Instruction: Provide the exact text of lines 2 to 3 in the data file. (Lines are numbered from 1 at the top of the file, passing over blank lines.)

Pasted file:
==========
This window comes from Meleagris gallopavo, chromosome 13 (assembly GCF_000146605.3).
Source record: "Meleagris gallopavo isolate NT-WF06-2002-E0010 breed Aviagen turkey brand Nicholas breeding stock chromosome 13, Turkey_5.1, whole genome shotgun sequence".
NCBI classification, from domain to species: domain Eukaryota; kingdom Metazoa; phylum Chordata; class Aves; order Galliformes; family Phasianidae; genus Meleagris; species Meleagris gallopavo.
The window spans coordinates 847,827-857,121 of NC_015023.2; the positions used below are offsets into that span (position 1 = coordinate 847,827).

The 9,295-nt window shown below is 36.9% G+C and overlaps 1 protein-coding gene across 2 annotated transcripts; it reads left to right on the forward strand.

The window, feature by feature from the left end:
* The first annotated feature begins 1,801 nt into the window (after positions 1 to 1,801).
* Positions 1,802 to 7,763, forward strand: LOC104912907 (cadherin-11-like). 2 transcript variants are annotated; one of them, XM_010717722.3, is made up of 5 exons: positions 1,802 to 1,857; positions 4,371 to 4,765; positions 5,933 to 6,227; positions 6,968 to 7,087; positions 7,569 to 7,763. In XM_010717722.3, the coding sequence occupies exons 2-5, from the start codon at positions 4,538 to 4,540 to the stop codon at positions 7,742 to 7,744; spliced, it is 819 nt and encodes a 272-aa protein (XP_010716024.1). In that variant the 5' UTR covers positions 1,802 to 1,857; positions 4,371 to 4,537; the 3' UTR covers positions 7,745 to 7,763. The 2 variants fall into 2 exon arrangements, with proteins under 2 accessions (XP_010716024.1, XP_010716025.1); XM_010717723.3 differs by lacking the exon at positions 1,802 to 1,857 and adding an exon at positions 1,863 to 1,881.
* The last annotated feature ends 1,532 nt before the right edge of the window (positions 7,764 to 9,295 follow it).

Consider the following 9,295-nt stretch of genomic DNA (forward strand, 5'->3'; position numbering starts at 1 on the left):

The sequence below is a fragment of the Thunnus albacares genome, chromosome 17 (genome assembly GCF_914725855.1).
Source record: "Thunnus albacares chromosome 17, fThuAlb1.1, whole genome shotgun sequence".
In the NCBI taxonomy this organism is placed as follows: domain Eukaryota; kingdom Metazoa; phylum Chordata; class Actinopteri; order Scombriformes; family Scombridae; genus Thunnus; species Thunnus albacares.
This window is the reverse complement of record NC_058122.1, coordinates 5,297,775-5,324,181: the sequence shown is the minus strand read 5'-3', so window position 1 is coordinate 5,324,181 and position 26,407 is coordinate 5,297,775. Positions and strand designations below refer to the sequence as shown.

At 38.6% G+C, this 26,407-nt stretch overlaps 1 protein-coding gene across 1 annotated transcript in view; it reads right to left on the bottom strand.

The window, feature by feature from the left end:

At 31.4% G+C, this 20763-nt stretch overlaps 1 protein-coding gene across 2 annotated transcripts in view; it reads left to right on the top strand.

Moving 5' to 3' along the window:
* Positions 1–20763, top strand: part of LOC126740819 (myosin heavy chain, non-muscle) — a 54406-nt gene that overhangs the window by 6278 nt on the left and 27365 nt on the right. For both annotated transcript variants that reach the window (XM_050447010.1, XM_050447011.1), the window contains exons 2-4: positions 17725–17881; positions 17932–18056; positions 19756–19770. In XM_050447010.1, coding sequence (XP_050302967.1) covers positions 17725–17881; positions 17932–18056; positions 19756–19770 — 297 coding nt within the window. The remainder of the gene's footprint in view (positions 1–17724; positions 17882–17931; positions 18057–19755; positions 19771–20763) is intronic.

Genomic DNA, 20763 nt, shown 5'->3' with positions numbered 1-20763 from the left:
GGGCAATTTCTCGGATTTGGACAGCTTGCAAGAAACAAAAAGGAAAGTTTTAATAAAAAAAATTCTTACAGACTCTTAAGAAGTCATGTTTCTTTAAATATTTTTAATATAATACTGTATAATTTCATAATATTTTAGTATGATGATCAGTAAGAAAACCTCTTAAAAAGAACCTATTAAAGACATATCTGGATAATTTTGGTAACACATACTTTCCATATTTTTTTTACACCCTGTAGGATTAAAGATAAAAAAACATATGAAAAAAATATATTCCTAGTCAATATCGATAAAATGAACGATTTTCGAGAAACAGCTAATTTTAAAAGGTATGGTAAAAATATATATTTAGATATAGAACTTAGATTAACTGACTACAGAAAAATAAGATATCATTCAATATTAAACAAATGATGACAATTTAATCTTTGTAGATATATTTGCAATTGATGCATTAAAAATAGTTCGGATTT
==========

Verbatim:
Source record: "Meleagris gallopavo isolate NT-WF06-2002-E0010 breed Aviagen turkey brand Nicholas breeding stock chromosome 13, Turkey_5.1, whole genome shotgun sequence".
NCBI classification, from domain to species: domain Eukaryota; kingdom Metazoa; phylum Chordata; class Aves; order Galliformes; family Phasianidae; genus Meleagris; species Meleagris gallopavo.